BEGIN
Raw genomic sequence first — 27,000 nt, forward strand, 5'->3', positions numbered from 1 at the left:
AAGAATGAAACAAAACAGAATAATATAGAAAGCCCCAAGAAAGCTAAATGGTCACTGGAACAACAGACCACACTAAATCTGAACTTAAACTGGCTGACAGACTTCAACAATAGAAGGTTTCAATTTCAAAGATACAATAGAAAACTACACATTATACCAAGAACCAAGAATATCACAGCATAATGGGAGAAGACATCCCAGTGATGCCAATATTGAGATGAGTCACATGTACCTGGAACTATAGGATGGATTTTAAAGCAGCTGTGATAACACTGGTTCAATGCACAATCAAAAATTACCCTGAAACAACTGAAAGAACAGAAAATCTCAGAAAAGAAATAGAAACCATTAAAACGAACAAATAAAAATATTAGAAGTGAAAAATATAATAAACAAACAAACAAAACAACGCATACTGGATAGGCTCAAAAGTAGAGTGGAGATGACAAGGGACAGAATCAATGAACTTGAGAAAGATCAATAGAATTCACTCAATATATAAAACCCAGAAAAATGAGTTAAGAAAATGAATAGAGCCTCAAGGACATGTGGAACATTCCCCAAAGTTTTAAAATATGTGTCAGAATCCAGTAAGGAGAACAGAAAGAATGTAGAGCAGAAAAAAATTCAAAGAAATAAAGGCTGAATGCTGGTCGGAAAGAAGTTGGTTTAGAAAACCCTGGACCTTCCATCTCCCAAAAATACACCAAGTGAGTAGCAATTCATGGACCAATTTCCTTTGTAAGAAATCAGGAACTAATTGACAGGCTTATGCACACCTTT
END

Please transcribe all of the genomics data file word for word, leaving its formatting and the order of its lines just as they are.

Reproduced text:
Raw genomic sequence first — 27,000 nt, forward strand, 5'->3', positions numbered from 1 at the left:
AAGAATGAAACAAAACAGAATAATATAGAAAGCCCCAAGAAAGCTAAATGGTCACTGGAACAACAGACCACACTAAATCTGAACTTAAACTGGCTGACAGACTTCAACAATAGAAGGTTTCAATTTCAAAGATACAATAGAAAACTACACATTATACCAAGAACCAAGAATATCACAGCATAATGGGAGAAGACATCCCAGTGATGCCAATATTGAGATGAGTCACATGTACCTGGAACTATAGGATGGATTTTAAAGCAGCTGTGATAACACTGGTTCAATGCACAATCAAAAATTACCCTGAAACAACTGAAAGAACAGAAAATCTCAGAAAAGAAATAGAAACCATTAAAACGAACAAATAAAAATATTAGAAGTGAAAAATATAATAAACAAACAAACAAAACAACGCATACTGGATAGGCTCAAAAGTAGAGTGGAGATGACAAGGGACAGAATCAATGAACTTGAGAAAGATCAATAGAATTCACTCAATATATAAAACCCAGAAAAATGAGTTAAGAAAATGAATAGAGCCTCAAGGACATGTGGAACATTCCCCAAAGTTTTAAAATATGTGTCAGAATCCAGTAAGGAGAACAGAAAGAATGTAGAGCAGAAAAAAATTCAAAGAAATAAAGGCTGAATGCTGGTCGGAAAGAAGTTGGTTTAGAAAACCCTGGACCTTCCATCTCCCAAAAATACACCAAGTGAGTAGCAATTCATGGACCAATTTCCTTTGTAAGAAATCAGGAACTAATTGACAGGCTTATGCACACCTTT